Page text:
Twisted, gnarled trees stand in one corner like ancient, unmoving spectators. Even they seem to shiver as the wind scrapes the face like a cold razor. Footballs lie scattered on the periphery of a lush field.
A man on a raised platform is using GPS to track how far players run. A coach watches, sorting out the puzzle that is football.
In Melbourne's north, tucked into a scenic corner of La Trobe University, Melbourne City are practising and voices cut through the morning silence, calling out names as they ask for the ball.
Josh. Andrew. Pat. Damien ...
And then, amid this Anglo-Saxon directory of names, one name sounds blissfully foreign as it is yelled.
Just another player for them. A Singaporean pathfinder, first man from his island in the A-League, for us.
Practice done, he stands, polite and confident, as an Australian journalist interviews him. A photographer, smiling as Safuwan's shorts flutter furiously, laughs: "Cold? It's only summer, mate." Yes, but not just any summer for Safuwan Baharudin.
It's Wednesday, six days from when he first dragged his luggage straight from the airport to training, a day for him forever unforgettable. "I never dreamed I'd step into such a league, like a mini-European league." To be in here is a compliment, a promotion, yet also an examination.
"It's demanding," he says. "It's really demanding. You're here as a top player." Not a player as a development project really, but "already here to achieve something big. To make a name". In a different league he must find his different standard.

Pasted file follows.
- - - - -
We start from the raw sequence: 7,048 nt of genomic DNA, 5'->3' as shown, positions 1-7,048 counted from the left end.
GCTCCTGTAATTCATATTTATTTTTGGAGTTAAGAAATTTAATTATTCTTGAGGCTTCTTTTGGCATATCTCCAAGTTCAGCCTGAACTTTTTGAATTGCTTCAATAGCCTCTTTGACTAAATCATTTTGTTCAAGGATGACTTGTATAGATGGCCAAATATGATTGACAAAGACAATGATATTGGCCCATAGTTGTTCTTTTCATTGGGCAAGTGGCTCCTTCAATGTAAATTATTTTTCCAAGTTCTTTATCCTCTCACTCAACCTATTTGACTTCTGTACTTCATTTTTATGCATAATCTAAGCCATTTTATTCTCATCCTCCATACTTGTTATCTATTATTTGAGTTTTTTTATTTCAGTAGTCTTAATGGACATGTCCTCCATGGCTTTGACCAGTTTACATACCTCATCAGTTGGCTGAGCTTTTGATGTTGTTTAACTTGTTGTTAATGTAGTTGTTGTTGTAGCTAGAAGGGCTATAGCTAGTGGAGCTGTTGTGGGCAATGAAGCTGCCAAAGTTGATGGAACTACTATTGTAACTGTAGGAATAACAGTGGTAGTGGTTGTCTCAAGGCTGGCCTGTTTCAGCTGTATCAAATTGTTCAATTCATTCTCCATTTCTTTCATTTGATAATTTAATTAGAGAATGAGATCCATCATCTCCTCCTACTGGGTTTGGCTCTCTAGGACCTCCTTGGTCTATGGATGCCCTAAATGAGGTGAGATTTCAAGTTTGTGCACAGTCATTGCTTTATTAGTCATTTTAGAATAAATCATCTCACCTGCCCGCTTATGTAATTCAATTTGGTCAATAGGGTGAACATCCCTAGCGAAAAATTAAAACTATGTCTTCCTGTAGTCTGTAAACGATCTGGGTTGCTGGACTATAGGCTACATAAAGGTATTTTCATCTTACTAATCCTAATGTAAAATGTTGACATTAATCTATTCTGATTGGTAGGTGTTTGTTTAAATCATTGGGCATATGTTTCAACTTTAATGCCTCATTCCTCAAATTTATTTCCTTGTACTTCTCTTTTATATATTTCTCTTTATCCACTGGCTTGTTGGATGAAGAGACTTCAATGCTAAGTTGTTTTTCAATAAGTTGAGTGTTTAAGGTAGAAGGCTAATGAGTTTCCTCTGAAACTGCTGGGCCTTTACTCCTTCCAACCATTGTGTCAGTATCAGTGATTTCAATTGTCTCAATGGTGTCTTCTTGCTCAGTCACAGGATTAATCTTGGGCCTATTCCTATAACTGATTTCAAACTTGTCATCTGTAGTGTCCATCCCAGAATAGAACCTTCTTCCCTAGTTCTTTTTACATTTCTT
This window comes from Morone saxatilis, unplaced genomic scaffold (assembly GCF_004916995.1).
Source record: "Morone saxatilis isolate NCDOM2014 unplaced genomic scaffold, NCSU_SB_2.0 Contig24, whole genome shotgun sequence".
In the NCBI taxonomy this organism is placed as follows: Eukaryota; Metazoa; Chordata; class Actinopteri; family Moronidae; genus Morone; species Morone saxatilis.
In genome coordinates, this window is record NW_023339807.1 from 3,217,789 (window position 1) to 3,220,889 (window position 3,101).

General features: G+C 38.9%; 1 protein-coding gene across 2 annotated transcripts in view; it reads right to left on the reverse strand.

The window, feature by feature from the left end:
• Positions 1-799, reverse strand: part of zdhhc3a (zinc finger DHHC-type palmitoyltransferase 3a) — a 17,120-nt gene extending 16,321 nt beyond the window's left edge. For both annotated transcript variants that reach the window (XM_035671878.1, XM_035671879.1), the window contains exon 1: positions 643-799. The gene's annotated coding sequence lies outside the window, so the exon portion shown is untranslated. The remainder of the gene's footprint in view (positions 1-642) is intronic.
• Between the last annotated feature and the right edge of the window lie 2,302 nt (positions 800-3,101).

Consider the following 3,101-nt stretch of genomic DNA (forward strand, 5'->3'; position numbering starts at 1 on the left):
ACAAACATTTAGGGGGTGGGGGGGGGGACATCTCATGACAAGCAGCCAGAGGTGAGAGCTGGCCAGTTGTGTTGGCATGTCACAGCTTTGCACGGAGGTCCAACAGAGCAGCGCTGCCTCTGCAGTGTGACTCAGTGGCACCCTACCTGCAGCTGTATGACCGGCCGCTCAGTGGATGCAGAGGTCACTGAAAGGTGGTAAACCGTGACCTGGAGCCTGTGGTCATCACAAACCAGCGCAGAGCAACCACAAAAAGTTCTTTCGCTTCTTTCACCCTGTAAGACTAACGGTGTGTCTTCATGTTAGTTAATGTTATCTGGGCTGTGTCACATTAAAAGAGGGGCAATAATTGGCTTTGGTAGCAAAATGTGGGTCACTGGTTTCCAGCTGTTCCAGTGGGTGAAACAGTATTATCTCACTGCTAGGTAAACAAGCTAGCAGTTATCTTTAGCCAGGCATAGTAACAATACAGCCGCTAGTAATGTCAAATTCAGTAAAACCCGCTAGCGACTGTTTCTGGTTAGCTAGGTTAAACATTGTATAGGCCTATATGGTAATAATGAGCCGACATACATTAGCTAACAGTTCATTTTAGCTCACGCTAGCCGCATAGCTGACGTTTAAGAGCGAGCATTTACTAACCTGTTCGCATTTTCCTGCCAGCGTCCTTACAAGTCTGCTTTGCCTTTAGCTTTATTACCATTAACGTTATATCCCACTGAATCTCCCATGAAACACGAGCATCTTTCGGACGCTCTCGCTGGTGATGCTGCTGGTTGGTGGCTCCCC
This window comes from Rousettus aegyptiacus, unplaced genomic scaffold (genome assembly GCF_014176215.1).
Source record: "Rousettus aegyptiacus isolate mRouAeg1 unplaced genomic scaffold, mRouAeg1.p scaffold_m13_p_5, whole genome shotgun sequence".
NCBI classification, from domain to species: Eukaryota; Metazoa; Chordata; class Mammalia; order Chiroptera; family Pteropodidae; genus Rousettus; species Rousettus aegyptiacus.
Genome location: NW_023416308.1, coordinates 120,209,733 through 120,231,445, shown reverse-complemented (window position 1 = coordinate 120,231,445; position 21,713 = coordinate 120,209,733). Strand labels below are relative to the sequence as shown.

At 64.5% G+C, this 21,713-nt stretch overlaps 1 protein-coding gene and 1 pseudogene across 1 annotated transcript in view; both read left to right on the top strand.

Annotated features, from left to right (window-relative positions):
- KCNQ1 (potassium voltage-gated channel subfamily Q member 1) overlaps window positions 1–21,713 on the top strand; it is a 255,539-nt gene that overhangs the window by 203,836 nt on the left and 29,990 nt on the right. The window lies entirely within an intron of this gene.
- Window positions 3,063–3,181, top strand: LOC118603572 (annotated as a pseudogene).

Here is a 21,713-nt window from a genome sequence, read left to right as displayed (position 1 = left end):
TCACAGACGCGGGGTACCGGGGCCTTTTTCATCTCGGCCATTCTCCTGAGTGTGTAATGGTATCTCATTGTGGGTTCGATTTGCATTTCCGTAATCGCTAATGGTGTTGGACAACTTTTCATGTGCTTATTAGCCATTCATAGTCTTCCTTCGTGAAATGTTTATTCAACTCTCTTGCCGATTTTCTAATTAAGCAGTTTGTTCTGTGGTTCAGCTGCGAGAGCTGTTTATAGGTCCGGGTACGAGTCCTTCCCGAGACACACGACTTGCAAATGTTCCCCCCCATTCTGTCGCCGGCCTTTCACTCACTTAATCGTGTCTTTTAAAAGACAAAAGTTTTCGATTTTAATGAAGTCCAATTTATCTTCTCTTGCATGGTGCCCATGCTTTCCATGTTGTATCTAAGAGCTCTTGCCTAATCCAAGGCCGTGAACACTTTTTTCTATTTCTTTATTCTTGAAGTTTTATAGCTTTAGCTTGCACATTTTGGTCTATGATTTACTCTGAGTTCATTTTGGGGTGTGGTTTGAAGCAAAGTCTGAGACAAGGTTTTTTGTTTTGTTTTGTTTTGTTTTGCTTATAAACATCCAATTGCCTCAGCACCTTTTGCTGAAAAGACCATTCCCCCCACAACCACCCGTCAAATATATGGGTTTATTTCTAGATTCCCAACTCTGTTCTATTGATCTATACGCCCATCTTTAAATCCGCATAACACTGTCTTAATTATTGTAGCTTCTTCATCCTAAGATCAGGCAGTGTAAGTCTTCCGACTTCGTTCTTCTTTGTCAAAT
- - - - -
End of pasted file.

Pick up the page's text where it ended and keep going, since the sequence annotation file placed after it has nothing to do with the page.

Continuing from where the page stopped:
"It's a different pressure being here, so much media coverage about me for the past 3-4 days. I try not to read most of it. Back home people are watching you, wanting to know your updates. I am enjoying every single minute."
You like it.
And he flashes that grin of his.
"I am loving it."
He likes the "high-intensity" training, explaining "it's an experience where you want to learn something new here". He likes the facilities, the food available after training, the masseur close by, the two cycles in the dressing room to warm up before a match.
Comfort is what sporting voyagers seek, especially Asian ones, else their small complaints can build into homesickness. But Safuwan, who hasn't been here long enough to be frustrated by lack of playing time, has no quibbles.
He has moved to a furnished two-bedroom apartment in the Docklands, he drives a Hyundai as part of his relocation expenses, he's found - with the help of his wife's cousin - that in a cosmopolitan city anything, from nasi ayam to laksa, is available. He is drawn to this city where "no one is rushing for time", except perhaps on its unending fields.
Safuwan's positivity is heartening for he is carrying not just skill with him, but the armour of attitude. Football in Australia - faster, stronger, tougher - must be adjusted to and life in Melbourne must be adapted to. In Singapore, he admits, he can be fussy about food and stay, yet here is grateful for his fortune.